When I buy hot chilies, I look for firm, uniformly bright (or dark, depending on the type) green specimens. Unless I'm in a big hurry, I pick through the pile and choose them individually. I avoid any that are soft, discolored (including the ends), missing caps (the part that attaches to the stem -- they spoil faster after this is removed), wrinkly or otherwise look damaged or old.
If your store doesn't have any that look bright green, crisp and plump, try to find a new place to buy them, or just buy them in smaller quantities and get the least disreputable specimens and use them immediately.
You want to buy chilies from a place that has a high turnover on them and most supermarket produce sections don't really do that much business in hot peppers, so they tend to sit for a while. My favorite place to buy green chilies is at Indian markets (the busier, the better for turnover), second favorite is other Asian food markets, then other specialty markets from places that like spicy food, then farmers' markets, then a long way down the list, regular grocery stores.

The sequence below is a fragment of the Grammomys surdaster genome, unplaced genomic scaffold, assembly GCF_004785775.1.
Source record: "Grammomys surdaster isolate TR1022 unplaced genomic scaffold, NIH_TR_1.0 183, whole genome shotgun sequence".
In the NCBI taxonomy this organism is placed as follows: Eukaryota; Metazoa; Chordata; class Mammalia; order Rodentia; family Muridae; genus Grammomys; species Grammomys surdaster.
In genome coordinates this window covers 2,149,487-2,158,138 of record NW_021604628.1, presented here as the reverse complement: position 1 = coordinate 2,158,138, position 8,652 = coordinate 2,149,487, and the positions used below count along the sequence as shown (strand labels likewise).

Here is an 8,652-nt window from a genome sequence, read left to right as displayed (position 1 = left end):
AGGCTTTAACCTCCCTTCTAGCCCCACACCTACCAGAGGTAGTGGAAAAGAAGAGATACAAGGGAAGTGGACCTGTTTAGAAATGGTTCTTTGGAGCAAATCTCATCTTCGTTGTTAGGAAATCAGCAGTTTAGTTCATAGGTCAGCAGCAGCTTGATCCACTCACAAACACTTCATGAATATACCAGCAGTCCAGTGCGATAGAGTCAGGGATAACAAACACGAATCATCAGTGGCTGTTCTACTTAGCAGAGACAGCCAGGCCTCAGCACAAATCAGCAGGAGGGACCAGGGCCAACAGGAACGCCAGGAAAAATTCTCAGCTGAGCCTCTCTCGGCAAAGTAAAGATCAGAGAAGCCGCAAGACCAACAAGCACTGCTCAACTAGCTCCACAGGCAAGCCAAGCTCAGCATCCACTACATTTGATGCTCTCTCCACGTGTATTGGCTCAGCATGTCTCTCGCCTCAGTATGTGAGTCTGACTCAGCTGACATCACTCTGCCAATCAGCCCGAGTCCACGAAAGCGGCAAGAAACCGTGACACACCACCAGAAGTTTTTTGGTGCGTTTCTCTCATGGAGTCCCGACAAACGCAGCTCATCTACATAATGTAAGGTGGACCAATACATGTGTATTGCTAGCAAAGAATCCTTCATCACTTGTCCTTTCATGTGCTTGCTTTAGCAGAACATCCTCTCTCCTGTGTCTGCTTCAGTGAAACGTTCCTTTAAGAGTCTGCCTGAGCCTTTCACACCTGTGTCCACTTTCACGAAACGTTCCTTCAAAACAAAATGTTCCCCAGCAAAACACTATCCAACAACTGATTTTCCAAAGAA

When I get them home, I clean them off by hand (remove any stray leaves or any bad ones I accidentally missed, etc) and put them in the fridge in a lightly closed baggie. If I bought a large amount (or if I happen to be growing them and have a lot ripe at once), I will sometimes freeze them. I have a small bag of frozen habaneros at home right now. The texture is most definitely affected by freezing, but the flavor isn't (unless you keep them so long that they get freezer-burned), so if you are planning to cook with them, freezing is perfectly fine.
I usually don't wash them before storing, just pick them over. I wash them just before using them, whether I get them from the garden, the store, the fridge or the freezer.
If I have chilies I'm not sure about, I do smell and taste them to see if they are ok. If they feel/smell/taste weird, I don't put them in the dish. I'd rather replace green chilies with red pepper powder instead of using something iffy.